Photographer’s Africa

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In February of 2013 I took 10 people to Lake Ndutu in the southern Serengeti of Tanzania to photograph the wildlife, particularly the big cats.  The Serengeti is a wildlife photographers dream, and will spoil you when you travel to other parts of the world to photograph wildlife. Click here to see my prior page on the Lake Ndutu area in 2011 to get more details why I go back to this specific area of the Serengeti. We are planning another trip there in 2015.

I have lots of pictures and stories from prior Africa trips in the Wildlife Photography section of this web site. They are detailed pages with hundreds of great photos to entice you to go. In keeping with my philosophy that it is not “just about the photo”, I wrote these pages as a travel log so you can learn about different cultures and see what is going on in the world in regards to conservation of endangered animals. There is a whole lot of information there, so pace yourself if you decide to read it, and make sure you read some of the smarty pants comments and not just look at the pictures.

On this Photographer’s Africa page I take a different approach from my prior pages and present my trip in Feb of 2013 from a more technical photographic point of view. This might help the increasing amount of nature and wildlife photographers who have invested in good camera equipment and want to bring home more keepers of their once-in-a-lifetime trips. It also might save me from lots of questions that I have already answered over and over.

On this page you will get your fill of cheetah, and see photos of an actual hunt. This is the end result of many hunts we observed. Its a female cheetah eating a one day old Grant’s gazelle.

This was her minutes earlier as she searched for this baby hidden in the grass.

Since I already have hundreds of photos of wild animals staring back at me, my primary interest on a trip like this is to take action shots of animals interacting with each other, particularly the predator-prey battle. Cheetahs on the hunt were my main quarry.  Since they hunt in the daytime in the open plains you have a greater chance of watching them run down their prey, as compared to the elusive leopard or the lions that usually hunt in the night. You need to be in the right place at the right time on this one because of the speed involved and the fact the whole hunt from take off to landing is completed in 20-30 seconds in most cases.

When you are lucky to observe this you get a big dose of survival of the fittest shoved down your throat. Some people find this aspect of nature disturbing. Later in this page there are pictures of adolescent cheetahs killing a 2 day old wildebeest, with a link to a whole page on the hunt from beginning to end. They are highly graphic in nature and not suitable for children.

Click on any picture on this page to see a larger version or a link to more photos. All photos have been saved as jpeg medium compression for rapid downloading.

Our tired but satisfied group as we are leaving the Serengeti. I usually take 10 people maximum and put them in 4 cars. This gives us flexibility and gives the photographers in the group more than enough room to bring equipment and move around without knocking someone out of the vehicle.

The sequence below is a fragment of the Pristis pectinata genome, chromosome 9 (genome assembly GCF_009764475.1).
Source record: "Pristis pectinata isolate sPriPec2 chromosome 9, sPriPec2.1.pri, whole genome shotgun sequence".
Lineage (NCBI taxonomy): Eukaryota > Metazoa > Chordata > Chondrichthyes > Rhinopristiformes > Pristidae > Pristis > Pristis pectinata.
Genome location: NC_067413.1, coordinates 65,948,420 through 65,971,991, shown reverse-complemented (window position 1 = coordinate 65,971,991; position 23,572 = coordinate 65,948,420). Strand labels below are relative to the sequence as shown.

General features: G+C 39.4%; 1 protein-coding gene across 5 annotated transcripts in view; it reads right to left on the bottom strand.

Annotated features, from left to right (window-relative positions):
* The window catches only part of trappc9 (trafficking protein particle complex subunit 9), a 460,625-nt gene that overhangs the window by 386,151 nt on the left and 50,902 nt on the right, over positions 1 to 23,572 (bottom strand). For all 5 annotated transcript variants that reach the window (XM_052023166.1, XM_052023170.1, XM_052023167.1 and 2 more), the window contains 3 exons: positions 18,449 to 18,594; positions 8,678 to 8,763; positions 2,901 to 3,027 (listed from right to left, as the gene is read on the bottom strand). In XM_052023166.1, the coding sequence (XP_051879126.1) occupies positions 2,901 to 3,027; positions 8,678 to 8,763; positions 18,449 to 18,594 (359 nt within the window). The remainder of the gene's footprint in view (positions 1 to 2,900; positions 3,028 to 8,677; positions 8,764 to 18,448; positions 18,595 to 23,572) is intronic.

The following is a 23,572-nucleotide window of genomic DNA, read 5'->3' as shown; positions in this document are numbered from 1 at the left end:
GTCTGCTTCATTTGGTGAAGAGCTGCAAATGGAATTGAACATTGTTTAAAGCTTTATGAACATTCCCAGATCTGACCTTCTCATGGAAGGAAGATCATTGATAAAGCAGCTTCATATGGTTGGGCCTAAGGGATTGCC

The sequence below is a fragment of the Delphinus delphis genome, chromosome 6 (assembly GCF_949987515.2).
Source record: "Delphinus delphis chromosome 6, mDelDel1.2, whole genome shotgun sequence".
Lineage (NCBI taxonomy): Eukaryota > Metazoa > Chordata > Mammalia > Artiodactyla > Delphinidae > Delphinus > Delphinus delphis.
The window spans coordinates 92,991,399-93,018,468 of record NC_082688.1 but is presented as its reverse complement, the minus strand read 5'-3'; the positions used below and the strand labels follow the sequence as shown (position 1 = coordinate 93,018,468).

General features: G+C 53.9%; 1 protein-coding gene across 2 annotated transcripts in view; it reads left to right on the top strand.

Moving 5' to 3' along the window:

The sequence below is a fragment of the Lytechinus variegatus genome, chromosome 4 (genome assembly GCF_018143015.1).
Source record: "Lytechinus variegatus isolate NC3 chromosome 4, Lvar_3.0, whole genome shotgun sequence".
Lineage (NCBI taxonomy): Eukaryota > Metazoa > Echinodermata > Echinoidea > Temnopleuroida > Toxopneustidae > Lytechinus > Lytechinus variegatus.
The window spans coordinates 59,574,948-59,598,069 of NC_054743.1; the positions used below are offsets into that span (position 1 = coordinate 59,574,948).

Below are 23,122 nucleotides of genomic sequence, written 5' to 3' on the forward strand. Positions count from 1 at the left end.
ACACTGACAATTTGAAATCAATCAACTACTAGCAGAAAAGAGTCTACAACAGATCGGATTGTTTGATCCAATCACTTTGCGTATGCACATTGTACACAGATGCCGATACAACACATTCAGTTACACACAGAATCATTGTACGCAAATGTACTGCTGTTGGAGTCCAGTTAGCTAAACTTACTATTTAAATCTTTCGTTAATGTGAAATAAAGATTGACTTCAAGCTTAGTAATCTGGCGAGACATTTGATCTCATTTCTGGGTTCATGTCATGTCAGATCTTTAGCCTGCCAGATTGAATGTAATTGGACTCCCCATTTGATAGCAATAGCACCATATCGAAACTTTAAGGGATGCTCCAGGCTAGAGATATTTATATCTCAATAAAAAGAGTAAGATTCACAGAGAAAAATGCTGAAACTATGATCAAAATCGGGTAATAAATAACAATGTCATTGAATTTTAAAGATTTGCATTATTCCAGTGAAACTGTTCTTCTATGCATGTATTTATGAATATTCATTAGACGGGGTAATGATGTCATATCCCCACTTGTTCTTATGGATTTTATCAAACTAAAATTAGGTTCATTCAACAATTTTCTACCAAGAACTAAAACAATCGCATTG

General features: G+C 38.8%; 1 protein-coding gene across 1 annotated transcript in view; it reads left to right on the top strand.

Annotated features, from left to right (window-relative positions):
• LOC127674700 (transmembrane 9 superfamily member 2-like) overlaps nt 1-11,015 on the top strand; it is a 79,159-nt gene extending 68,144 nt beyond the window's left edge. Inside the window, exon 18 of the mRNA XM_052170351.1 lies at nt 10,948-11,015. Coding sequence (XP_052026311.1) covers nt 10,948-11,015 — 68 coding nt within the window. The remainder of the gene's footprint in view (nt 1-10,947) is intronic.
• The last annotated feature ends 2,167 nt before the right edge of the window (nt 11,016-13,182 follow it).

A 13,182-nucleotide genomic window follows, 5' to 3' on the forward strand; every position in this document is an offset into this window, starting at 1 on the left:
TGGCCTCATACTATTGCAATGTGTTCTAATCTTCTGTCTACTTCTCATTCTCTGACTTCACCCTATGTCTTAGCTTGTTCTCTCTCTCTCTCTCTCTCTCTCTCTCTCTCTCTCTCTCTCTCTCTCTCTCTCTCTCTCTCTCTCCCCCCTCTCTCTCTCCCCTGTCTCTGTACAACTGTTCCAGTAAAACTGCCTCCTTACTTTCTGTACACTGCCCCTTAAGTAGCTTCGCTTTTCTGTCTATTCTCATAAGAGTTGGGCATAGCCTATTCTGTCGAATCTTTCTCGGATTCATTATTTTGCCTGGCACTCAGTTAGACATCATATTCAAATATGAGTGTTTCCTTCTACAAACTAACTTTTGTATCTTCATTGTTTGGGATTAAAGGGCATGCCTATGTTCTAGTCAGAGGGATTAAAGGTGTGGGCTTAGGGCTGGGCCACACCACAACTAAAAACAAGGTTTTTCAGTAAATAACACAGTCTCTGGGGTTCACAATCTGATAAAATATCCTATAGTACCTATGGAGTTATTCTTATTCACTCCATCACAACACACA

Carole and Yuriko missed the group photo (we don’t need to mention why), so they get her own “group photo” picture.

Click on either of the photos above to see our group enjoying themselves

The Trip

This was my 7th time to Africa, my 5th to the Serengeti, and my second to a specific area of the Serengeti called Lake Ndutu. Lake Ndutu is in the Southeast corner of the Serengeti. It is here, when the rains start, in a 3 week span every February, that wildebeest calves are born by the hundreds of thousands. This makes it a spectacle, and along with the large amount of other animals (especially the predators), there is lots of action.

The wildebeests, numbering over 1.7 million, follow the rains as they nourish the savannah grasses (C4  and C3) in different sections in this vast area. When the rains start in the Ndutu area it is a signal for the stork to start delivering the babies.

These ungainly looking animals with goatees are wildebeests (also called gnus). People sometimes joke they are so comical looking they were probably designed by committee. Looks are deceiving when you consider they have been around for millions of years and number upwards of 1.7 million.

None of the wildebeest or predators would be here if it weren’t for the grasses. The Serengeti is unique because it is a vast grassland almost on the equator. In other places of the world there are tropical rain forests on the equator. The Serengeti is a grassland, and not a tropical rain forest, because of seismic activity millions of years ago that created the Great Rift Valley.  When the rains come the intense tropical sun causes the C 4 and C 3 grasses to grow in abundance. It is these grasses that feed the millions of ungulates (hooved mammals) that graze year round.

This area also gave birth to human evolution. Olduvai Gorge, where Louis Leakey did his seminal work discovering early humanoids (zinjanthropus), is close to our camp and an easy visit. If you go there you can look back in time to our ancestors.

You can see the rain coming at great distances in this vast landscape (Serengeti is Swahili for extended landscape). Can you tell what animals are grazing in the foreground?